Here are some tips that work well for flying combat with our Planes:
- Icarex Covering: While Ultracote is great for sport applications, we've pioneered a new and more durable covering that works great on our planes.
Click here for details on the "Icarex Method"
- Washout: If you want your plane to loop tighter, try adding some washout. Here's how:
Apply twist to the wing so that the wing panel tip is twisted down at the LE and the TE twists up. Take a covering iron and iron out wrinkles that appear in the covering while holding the twist -- especially from the center of the panel to the outer third section. Don't heat the other wing half yet. Remove heat and smooth covering while it cools. Don't forget the wing bottom covering either. Now repeat for other wing half.
Fly the plane and make sure you have not introduced roll trim imbalance. If so, then twist again and heat only one wing panel to add more wash out to the panel that produces the correct roll direction to even out the aileron trim. Fly again to check roll trim and then check how tightly you can loop without snapping. Within a few iterations you'll have a tighter looping plane.
Note : Wash Out becomes "wash in" for outside loops, so although your inside loops will get tighter, your outside loops will get bigger!
- Fleet Commonality: When going to a contest, it helps if you have many interchangeable parts. You may get unlucky and need to swap a whole plane between rounds, or maybe just parts, but it helps if you keep things as common as possible. Decide on a plane and engine combo you like, build two, three or more of them, and outfit them identically. If you need to, you'll be able to quickly switch parts to keep "your favorite" ready to rumble.
- Packing Tape: glass filament reinforced packing tape can lend stiffness to the wings, and improved impact resistance when run spanwise. Avoid using too much, as weight builds up fast. Scotch "extreme application strapping tape" # 8959 RD is a bidirectional tape and very strong -- available at Staples office supply store. It's great for patching holes or tears quickly between rounds. Seal edges with CA to keep it stuck down near fuel soaked areas when using over Icarex.
The bidirectional tape is perfect for repairs to elevon hinges. Seal with CA and Iron down well.
- Carbon Fiber: Beware! Some flyers put carbon kite spars in the leading/trailing edges. You get stiffer wings which makes your turns a bit tighter, and some measure of impact resistance. However beware! Carbon will eventually fail, and very often catastrophically when the resin get's stressed and beaten enough. The weakest point will let go, and often with very spectacular results! Carbon fiber is amazing stiff stuff, but when used on a plane that is designed to flex on impact, you really defeat the purpose and will probably get the exact opposite results you set out to achieve.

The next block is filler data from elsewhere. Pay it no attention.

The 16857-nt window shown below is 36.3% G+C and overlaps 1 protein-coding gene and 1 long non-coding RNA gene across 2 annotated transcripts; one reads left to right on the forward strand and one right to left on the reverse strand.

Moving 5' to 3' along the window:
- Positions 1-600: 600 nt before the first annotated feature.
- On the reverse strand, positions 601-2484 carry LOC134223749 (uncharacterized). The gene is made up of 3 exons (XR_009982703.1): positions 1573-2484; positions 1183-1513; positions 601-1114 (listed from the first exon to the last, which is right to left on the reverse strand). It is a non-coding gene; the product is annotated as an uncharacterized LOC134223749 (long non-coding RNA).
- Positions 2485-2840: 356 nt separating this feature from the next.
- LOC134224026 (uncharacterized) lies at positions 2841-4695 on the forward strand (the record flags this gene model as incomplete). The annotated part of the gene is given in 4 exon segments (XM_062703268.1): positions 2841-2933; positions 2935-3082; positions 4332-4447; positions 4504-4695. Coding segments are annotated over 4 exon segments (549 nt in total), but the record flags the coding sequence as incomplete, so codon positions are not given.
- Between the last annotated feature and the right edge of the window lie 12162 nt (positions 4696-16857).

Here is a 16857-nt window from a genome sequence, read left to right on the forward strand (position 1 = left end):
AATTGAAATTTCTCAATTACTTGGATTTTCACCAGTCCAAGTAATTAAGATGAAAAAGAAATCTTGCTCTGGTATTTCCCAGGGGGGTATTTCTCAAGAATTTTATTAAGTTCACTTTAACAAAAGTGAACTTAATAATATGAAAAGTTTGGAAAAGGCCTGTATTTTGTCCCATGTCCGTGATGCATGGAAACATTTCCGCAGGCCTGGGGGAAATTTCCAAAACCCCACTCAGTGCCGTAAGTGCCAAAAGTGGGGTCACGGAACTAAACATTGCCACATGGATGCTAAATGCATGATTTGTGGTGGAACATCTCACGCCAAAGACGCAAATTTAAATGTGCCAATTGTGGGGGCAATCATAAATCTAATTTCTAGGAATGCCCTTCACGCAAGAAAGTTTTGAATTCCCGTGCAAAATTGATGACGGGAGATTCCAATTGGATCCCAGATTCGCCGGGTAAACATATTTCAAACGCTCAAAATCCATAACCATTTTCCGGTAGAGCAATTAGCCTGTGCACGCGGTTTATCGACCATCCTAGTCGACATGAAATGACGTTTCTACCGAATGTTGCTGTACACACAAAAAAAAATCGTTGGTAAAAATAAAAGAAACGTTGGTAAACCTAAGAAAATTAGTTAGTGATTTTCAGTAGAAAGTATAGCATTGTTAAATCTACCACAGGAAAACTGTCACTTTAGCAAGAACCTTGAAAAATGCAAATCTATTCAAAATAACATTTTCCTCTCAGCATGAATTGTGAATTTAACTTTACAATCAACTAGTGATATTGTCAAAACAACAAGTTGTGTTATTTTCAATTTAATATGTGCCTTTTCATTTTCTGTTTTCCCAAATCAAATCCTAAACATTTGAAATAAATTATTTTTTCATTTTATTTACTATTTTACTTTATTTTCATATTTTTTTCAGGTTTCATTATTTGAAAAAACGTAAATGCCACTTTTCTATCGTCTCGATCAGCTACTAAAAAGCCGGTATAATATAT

- Watch out for flutter! This is particularly a problem during dives when using higher powered engines (ie, if you decide to use a .40 on a Predator!) Be sure to use enough 3M77 on the wing in the brace installation and covering stages. Remember the the covering stiffens the structure well when shrunk tight. Also, install elevon servos outboard (near left/right wing centers) to actuate elevons near their centers-- making the elevon flex less at the ends under flight loads. Be very sure to round elevon and TE bevels well as indicated in the instructions. Also, all connections should be slop-free. Nylon to nylon clevis/control horn joints are good and wear well. Z bends at servo arms should be tight and have no slop.
- Lightening Holes: Be careful not to make too big. You save about an ounce when cutting out twelve 2" diameter holes, which doesn't sound like much, but you get a "snappier" rolling plane. The down side is a weaker wing for impact resistance. A sharpened "soup can" is a quick way to get the holes cut. Square holes are a bit more work, but may yield a slightly stiffer wing. If you want more durability instead of lightness, then don't cut any lightening holes!
- Metal Geared Servos: Use them!! The Hitec 225 MG is very durable, strong and fast. It will serve you well with a long life and is worth the extra bucks to avoid failures in the heat of battle.
If you're on a budget and must use standard servos, Airtronics standard servos seem to be the most resistant to gear stripping. Stay away from Hitec standard servos for combat, as they strip very easily.
- Fast rolls need strong servos: Our new Predator X comes with super big elevons -- 2" wide at the tips. To really take advantage of this area for fast rolls, you absolutely need strong servos (70-100 oz*in torque). If you use a 4 cell battery, this equates to about $100 worth of elevon servos. If you don't want to spend that much there is an alternative -- a 5 cell battery. 6 Volts will give your standard size servos the torque they need to get the job done. That big 72" wing needs big deflection to roll fast. If you put weak servos on the elevons, they will stall at high speed if you ask for too much deflection.